With waiting on the opportunity to get more plywood for the passing loop station I've been concentrating on the boards off the decking and starting to get those covered and track pinned down.
So the board for the main running line to go around is cut to shape and braced underneath. To keep it in place there is a prong that goes off under the sidings board and a small prong that comes out from the sidings board. This meant I could finalise the bracing on the sidings board and pin down the roofing felt neatly. I've then finalised the positions of the points and track to the two main sidings and I can now do the soldering and wiring indoors regardless of weather.
Once wired it will mean that the line is operational from the sidings to the station area rather than running it off a temporary board with crocodile clip leads supplying power.
I'm pleased at the quality of the trackbase so far and flinging coaches along it shows they run well and it is decently flat. Theres only a couple of places I could do with embedding the dropper wires into the aerated blocks.
Not having a car at the moment is a bit of a drag. As much as I'd like to live car-free, a trip to B&Q for materials is not so easy on a bike. Though cycling home with an 8-foot strip of wood in my right hand like a medival jousting pole last weekend did result in every car but one (Audi) obeying Highway Code Rule 163!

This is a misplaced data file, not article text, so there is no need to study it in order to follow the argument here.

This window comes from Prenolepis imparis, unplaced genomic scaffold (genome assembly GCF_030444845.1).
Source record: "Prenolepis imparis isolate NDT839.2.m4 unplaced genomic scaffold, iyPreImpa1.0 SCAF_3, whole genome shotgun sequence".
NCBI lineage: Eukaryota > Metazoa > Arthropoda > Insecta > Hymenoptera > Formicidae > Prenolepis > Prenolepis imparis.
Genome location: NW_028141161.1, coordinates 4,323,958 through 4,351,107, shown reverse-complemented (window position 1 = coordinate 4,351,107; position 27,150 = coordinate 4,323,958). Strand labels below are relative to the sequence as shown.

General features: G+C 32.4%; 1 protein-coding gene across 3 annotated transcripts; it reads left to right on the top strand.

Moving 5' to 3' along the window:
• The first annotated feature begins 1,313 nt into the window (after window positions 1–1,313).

Hi!, Thanks for the comments. Yes, the O gauge track is old Lionel tubular track (which is rusting). It's for a live steam railway (under construction) and I am quite careful when walking around it. My main concern is actually falling into the pool when filming (which I have almost done on a few occasions!). And yes, our little Jack Russell is quite a character, although luckily he doesn't go mad with the trains running!
Athearn are a reliable brand. It sounds like your points may be too small a radius.
I would try to open it up and see if you can re-gauge the wheels you speak of.
Ideally an NMRA gauge is your best friend, but I've found turning the loco upside down and sliding a piece of set track, or identical kind of point over the wheels will show you what is going on.
No fun having a new loco fail on the layout.
Hi Mate, thanks for the feedback. This is an SD751. I'll take a good look at the bogies/wheel axles when I have some time. It seems like one of the middle wheel axles doesn't have any lateral movement. It could be a lemon loco, or just a design fault. Having been used to European locos (Trix, Brawa, Roco etc.) and Bachmann Branchline UK stock which are mostly great runners, I was expecting something better out of the box. Maybe 3 axle bogies aren't really suited to tighter radius curves.